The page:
Rajendra Pachauri Charged With Stalking, Harassment

Rajendra Pachauri Charged With Stalking, Harassment

Rajendra Pachauri, the U.N. climate panel’s former chairman, has been charged with stalking and sexually harassing a woman who worked at the New Delhi environmental think tank he’s headed for more than three decades. Police filed the case in a Delhi court after investigating a complaint by one of Pachauri’s colleagues at The Energy Research Institute, Press Trust of India said.

Police have charged Pachauri, 75, with sexual harassment, stalking and criminal intimidation of the 29-year old woman. Pachauri had headed the four-decade-old think-tank for the last 34 years, when it emerged as a global center for research in efficient utilization of energy and sustainable use of natural resources. It has affiliate institutes in London and Washington.

Pachauri chaired the climate panel — considered the world’s authority on climate science — since 2002, and had accepted the 2007 Nobel Peace Prize on its behalf. The panel shared the award with former U.S. Vice President Al Gore.

Pachauri has denied the allegations, but had resigned last year from both the U.N.’s Intergovernmental Panel on Climate Change and from TERI after the researcher’s allegations were published in Indian newspapers. The allegations caused a public uproar in a country where women face a stigma against discussing issues such as sexual harassment in the workplace.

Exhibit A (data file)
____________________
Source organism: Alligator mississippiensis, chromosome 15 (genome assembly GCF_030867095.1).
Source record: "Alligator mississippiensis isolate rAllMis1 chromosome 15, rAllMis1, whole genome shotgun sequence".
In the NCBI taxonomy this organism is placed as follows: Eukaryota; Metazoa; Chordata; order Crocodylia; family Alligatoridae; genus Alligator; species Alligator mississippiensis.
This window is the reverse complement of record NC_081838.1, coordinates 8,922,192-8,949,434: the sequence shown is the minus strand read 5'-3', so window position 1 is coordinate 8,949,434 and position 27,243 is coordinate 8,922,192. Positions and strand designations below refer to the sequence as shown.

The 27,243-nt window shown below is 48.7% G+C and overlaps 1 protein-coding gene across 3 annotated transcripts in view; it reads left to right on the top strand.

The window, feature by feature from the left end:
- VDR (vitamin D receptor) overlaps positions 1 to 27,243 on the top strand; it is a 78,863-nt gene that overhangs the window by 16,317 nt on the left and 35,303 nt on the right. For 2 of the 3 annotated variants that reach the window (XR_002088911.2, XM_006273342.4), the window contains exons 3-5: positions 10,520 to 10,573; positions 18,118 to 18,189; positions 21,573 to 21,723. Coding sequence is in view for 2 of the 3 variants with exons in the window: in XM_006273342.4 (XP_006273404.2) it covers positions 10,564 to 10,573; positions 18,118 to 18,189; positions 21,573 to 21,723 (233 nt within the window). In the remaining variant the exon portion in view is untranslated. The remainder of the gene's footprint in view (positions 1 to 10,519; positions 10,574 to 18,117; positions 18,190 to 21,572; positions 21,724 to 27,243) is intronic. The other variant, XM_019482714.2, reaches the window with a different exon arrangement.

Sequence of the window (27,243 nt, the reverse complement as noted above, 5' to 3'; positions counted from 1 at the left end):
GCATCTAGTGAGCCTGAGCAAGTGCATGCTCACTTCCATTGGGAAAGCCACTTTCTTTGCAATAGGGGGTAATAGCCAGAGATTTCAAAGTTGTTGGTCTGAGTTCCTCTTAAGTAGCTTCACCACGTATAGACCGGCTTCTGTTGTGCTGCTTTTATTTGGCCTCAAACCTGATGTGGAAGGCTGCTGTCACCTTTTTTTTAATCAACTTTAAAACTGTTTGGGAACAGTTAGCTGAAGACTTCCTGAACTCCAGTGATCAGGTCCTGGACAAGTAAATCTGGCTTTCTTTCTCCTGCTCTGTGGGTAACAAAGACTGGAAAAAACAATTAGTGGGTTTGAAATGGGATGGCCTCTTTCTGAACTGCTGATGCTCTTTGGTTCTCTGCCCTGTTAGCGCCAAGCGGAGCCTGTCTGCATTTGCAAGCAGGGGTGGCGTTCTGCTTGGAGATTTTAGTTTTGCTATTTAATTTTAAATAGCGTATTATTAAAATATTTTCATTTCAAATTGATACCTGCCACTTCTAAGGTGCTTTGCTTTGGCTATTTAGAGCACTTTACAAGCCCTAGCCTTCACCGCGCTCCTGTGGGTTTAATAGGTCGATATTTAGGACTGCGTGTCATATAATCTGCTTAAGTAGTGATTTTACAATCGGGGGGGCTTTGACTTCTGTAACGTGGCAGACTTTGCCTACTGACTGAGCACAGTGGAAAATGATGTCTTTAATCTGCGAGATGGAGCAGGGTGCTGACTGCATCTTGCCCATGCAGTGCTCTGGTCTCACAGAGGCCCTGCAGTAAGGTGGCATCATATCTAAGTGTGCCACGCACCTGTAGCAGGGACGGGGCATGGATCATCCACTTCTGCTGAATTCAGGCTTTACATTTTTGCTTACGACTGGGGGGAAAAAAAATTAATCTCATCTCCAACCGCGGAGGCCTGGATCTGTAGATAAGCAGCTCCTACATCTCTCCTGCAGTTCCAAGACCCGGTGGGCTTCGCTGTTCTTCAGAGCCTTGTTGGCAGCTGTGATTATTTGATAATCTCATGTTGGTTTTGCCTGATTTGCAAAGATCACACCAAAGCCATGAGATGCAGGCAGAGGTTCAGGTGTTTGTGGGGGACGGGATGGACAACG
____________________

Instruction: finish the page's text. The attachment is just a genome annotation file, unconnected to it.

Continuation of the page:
His appointment last month to another top post at TERI renewed outrage, and a second woman, who had worked there for a year, came forward with additional allegations. The court scheduled an initial hearing on April 23.

Separate from the police investigation, TERI’s internal complaints committee examined the evidence presented by the researcher, and questioned nearly 50 other employees, and concluded that the allegations of sexual harassment leveled by the researcher were valid.

In his resignation letter to United Nations Secretary General Ban Ki-moon, Pachauri said he’d planned to step down on Nov. 2 last year after the release of the final portion of the panel’s fifth climate report, but “close friends and colleagues advised me against that action and to continue with outreach efforts worldwide.”

Pachauri also had colleagues on the panel who had, privately, been eager for new leadership for years. One reason was his habit of mixing personal advocacy with the authority granted by his position.

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